It does sound like a bobbin case problem. Threads get caught in the case and prevent it from tensioning properly. Kind of like getting dental floss stuck between your teeth.
If it's really clean but still a problem, there's usually a tiny screw on the bobbin case; turn it one way (probably clockwise) to increase bobbin tension, and counterclockwise to reduce it. Pay attention to how much you turned it, so you can do it again or undo it.
Have you tried all the usual things, including thoroughly cleaning and oiling the machine, checking for thread/ knots/ lint in the bobbin case and tension disks, changing the needle trying different thread trying a different bobbin
If you're still having trouble after all that, it sounds like something might be slipping. Maybe the drive belt is damaged and that's causing repeating problems. Or something is sticking/getting jammed. That can happen to parts that aren't on the regular oiling routine. Or when someone uses WD40 on a machine. That's a solvent, not lubricant, and can dry sticky and cause problems.
That doesn't sound like anything anybody would want in a sewing machine, so I think you have a problem. From your description, it sounds like a dirty electrical contact.
first thing I would do is (unplug the machine and) open up the foot pedal--usually just one screw holds it together, sometimes there's no screw, just invisible clamps and you pry it apart with a flat screwdriver. Clean out any lint or gunk. Check any bare metal parts, and if they're dull, sand gently with an emory board and wipe clean. Put the pedal back together, plug in the machine and see if that helps. If it doesn't, take it in for service.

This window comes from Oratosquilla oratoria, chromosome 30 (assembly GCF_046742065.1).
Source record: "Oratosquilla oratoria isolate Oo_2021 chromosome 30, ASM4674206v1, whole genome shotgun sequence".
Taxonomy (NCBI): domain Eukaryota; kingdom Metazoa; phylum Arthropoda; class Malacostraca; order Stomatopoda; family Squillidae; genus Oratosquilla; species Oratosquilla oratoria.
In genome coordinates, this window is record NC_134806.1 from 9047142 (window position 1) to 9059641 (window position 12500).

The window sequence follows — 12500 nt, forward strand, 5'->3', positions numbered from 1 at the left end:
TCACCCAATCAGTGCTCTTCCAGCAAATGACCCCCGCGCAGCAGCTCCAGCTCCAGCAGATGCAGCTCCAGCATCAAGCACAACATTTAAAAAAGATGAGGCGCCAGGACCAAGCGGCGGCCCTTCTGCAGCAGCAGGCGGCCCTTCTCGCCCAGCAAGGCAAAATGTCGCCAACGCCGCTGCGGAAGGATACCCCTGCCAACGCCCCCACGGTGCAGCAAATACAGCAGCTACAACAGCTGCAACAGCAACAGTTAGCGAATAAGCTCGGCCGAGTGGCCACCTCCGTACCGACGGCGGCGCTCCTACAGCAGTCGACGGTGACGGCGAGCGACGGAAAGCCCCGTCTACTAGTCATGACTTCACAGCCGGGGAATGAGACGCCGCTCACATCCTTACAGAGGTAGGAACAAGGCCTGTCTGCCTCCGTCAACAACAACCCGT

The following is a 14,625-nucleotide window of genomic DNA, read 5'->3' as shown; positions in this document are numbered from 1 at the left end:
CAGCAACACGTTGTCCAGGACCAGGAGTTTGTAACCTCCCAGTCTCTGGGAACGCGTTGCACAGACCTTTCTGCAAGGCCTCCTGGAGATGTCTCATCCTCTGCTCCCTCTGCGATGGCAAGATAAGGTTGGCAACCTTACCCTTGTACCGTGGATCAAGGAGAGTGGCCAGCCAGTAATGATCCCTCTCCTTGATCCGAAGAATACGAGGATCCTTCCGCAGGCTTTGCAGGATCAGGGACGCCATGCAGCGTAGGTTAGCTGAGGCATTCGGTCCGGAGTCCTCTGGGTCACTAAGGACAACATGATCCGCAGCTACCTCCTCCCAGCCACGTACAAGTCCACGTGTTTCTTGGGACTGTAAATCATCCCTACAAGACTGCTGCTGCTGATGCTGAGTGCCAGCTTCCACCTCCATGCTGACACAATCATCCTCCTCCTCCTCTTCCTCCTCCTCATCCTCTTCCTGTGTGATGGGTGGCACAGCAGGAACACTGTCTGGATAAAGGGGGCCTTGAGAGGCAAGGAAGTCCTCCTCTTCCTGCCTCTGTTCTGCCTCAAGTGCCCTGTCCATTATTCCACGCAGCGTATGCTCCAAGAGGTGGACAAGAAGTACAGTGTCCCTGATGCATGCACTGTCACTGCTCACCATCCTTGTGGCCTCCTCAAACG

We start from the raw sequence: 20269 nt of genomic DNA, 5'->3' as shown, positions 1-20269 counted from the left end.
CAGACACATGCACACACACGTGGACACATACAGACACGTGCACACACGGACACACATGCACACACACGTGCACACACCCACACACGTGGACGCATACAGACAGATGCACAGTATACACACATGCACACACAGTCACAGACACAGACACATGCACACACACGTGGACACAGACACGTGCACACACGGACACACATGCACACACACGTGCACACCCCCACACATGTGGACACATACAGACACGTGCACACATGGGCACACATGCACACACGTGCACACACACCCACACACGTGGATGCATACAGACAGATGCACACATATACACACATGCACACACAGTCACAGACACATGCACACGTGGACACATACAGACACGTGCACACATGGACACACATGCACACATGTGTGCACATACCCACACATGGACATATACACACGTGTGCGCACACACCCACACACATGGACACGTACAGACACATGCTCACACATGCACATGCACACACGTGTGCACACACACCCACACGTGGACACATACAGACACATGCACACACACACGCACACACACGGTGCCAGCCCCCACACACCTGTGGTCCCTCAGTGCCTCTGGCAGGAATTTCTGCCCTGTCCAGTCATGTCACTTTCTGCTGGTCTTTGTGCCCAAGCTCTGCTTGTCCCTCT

Did you read the sticky at the top of the forum, "Sewing Machines, a Buyers Guide"? It's there so that the same info doesn't have to be posted for every single person who joins Craftster just to request info on buying a sewing machine. There is also a search function, so you can find all the other posts of people who joined Craftster just to request info on buying a sewing machine.
that's not a good description, so I'll use lots of words to try to make you understand.
I want to build a chandelier for my deck. Outside.
The electrical is no problem, I'm going to use strands of LED xmas lights. I even have a couple of ideas for frames--a plant stand and tomato cages.
What I'm trying to figure out is... I want to attach sea-theme shapes to the frame. Like mermaids, coral, dolphins, shells. The shapes need to stand up to sun and rain--and I live in Hawaii, so we get tons of both.
I'm kinda thinking sheet aluminum cut with a jigsaw, then gently curved to fit the frame. Another option is all that scrap acrylic sheet I've been hoarding. That wouldn't curve, but I could use smaller elements.
But painted details would be great, and I don't know what kind of metal-friendly paint would hold up to the weather. If I use the clear acrylic, it would be super cool to use a stained glass paint and have it stay translucent. Any suggestions on type or brand?
Also, I don't think my rivet gun will work with the frames I have in mind; any suggestions for attachment?
I'm still in the early planning stages (just started this morning) so really any suggestions, random thoughts, wishes, inspirational links or whatever would be welcome. I promise I won't judge.
Oooh, it just occurred to me; I'm thinking about taking a ceramics course. So if you have suggestions in that realm, bring 'em on!